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    Emily Anne Ferenczi.
    The anticipation and experience of reward drives many behaviors across the animal kingdom and is an important determinant of mental health in humans. The loss of the capacity to experience reward or enjoyment is termed anhedonia, a symptom that is manifest in a number of psychiatric diseases, including depression and schizophrenia. We optimized optogenetic functional MRI (ofMRI) to manipulate and image dopaminergic reward circuits in awake rodents and determine the contribution of dopamine to reward-related neuroimaging signals commonly observed in humans. We also sought to investigate the role of the medial prefrontal cortex in modulating dopaminergic signaling and reward-seeking behavior. The influence of phasic midbrain dopamine firing on brainwide BOLD activity was assessed by expressing a Cre-dependent channelrhodopsin (ChR2) in the dopaminergic midbrain of transgenic tyrosine hydroxylase (TH-cre) rats. Phasic stimulation of the midbrain with blue light supported self-stimulation in an operant chamber. During fMRI scanning, this phasic stimulation generated robust increases in BOLD activity, particularly in the striatum (in a manner that correlated with individual rats' self-stimulation behavior), as well as other regions including the retrosplenial cortex and thalamus. The BOLD activity increases were sensitive to post-synaptic dopamine (D1 and D2) receptor antagonists. In addition, we directly visualized the impact of suppressing dopaminergic neuron firing on BOLD activity using the inhibitory optogenetic tool, halorhodopsin (eNpHR3.0). We next assessed whether focal excitability changes in medial prefrontal cortex (mPFC) could modulate reward-seeking, using optogenetically-triggered shifts in mPFC excitability with a stable step-function opsin (SSFO, expressed in predominantly glutamatergic neurons) during natural appetitive behaviors. Notably, we observed a suppression of typical reward-seeking behavior (a preference for sucrose-containing water and social interaction with a same-sex juvenile) in optogenetically-stimulated rats compared to controls. In the fMRI scanner, elevated mPFC excitability provoked changes in spatiotemporal correlations in BOLD activity across a number of brain regions, and the strength of correlations between specific regions was associated with the observed reduction in sucrose preference at the individual level. To directly test the hypothesis that elevated mPFC excitability negatively influences subcortical responses to reward, we expressed a red-shifted channelrhodopsin variant, C1V1, in midbrain dopaminergic neurons and SSFO in mPFC glutamatergic neurons of TH-Cre rats. Phasic C1V1 stimulation of dopamine neurons generated robust striatal BOLD activity in the fMRI scanner, however in the presence of superimposed SSFO activation of mPFC, this striatal BOLD activity was suppressed. Behaviorally, the tendency for rats to seek out a location in which they received C1V1 stimulation was abolished in the presence of mPFC activation by SSFO. These findings inform theories about how specific neurochemical projections interact to promote or modulate reward processing and neuroimaging signals, with a direct bridge between animal and human research. This may help further our understanding of cortical-subcortical interactions in the diagnosis, pharmacology and treatment of symptoms related to altered reward processing in neuropsychiatric disorders.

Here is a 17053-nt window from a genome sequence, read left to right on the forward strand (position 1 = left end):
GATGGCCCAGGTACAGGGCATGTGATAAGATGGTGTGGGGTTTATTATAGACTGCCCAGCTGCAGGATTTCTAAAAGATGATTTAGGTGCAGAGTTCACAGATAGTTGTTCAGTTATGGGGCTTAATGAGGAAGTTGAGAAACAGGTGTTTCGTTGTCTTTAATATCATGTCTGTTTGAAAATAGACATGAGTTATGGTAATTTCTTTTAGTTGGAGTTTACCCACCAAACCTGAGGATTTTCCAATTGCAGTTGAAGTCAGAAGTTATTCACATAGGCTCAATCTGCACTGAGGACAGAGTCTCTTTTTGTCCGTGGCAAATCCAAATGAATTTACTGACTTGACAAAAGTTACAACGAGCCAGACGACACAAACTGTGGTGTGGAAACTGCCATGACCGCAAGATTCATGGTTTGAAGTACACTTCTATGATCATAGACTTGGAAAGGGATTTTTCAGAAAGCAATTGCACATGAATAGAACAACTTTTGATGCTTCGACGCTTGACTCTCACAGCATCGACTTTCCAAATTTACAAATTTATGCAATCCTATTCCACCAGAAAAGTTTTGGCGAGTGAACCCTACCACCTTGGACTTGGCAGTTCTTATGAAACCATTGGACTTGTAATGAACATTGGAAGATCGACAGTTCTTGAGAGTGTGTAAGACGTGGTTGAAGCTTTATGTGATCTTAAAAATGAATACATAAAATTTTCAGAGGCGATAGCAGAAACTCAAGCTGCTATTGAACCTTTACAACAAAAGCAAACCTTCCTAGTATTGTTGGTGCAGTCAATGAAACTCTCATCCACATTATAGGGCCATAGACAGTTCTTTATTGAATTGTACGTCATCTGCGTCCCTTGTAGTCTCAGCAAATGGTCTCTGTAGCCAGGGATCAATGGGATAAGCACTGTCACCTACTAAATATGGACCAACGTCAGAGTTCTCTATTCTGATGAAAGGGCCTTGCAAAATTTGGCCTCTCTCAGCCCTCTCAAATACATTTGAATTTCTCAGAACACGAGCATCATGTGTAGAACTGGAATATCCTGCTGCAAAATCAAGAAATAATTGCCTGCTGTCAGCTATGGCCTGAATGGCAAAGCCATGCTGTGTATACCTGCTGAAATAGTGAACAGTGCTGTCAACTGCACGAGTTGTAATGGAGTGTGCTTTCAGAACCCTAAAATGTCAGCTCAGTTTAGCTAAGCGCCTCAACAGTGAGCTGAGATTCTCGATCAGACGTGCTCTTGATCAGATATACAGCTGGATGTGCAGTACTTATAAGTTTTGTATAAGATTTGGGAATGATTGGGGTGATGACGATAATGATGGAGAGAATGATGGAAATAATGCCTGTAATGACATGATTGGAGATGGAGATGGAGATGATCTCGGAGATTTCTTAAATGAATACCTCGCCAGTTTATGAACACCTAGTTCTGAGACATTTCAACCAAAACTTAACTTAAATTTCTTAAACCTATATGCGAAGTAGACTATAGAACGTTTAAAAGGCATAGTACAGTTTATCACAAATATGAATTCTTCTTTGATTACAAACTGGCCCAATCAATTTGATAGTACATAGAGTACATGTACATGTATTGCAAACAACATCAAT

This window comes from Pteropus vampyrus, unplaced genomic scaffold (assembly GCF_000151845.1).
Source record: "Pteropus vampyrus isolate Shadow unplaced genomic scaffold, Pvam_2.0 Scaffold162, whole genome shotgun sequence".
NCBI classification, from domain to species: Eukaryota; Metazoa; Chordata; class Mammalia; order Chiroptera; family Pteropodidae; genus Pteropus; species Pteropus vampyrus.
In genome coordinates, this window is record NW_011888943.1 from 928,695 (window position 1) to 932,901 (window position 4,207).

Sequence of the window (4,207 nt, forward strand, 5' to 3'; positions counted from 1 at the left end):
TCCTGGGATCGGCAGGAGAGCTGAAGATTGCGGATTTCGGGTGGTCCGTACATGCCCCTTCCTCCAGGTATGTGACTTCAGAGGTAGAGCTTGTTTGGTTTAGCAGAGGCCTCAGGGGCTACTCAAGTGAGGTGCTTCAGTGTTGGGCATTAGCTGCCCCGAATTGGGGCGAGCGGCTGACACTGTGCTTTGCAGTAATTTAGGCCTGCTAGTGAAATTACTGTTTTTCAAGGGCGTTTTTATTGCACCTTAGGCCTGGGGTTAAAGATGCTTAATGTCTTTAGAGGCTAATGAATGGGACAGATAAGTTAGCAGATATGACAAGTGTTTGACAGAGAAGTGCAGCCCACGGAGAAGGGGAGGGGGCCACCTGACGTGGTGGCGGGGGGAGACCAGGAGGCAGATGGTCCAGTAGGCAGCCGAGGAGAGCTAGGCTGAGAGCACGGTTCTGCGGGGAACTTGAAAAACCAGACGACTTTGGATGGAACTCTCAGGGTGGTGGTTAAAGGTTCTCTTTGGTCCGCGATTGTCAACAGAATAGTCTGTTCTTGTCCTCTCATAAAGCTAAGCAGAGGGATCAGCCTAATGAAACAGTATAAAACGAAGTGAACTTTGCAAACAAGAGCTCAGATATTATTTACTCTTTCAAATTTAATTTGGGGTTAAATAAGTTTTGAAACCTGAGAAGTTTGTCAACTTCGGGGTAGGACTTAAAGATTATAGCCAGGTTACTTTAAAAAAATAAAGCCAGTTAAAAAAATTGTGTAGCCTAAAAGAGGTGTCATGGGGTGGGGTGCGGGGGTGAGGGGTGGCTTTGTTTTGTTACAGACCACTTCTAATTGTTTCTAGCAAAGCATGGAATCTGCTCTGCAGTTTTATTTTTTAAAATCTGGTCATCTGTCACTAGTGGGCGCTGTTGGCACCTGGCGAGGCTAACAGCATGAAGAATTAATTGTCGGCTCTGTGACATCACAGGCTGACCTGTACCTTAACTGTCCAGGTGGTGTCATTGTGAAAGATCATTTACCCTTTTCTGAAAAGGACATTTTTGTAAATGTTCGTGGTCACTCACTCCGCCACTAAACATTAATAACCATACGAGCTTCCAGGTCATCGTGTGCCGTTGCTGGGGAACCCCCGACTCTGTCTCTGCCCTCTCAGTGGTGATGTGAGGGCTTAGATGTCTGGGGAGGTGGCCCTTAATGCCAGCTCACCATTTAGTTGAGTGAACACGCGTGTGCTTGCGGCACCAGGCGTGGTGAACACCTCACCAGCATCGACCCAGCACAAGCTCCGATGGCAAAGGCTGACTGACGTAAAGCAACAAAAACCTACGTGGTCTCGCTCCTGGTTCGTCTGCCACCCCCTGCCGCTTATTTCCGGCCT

Digital Access   2015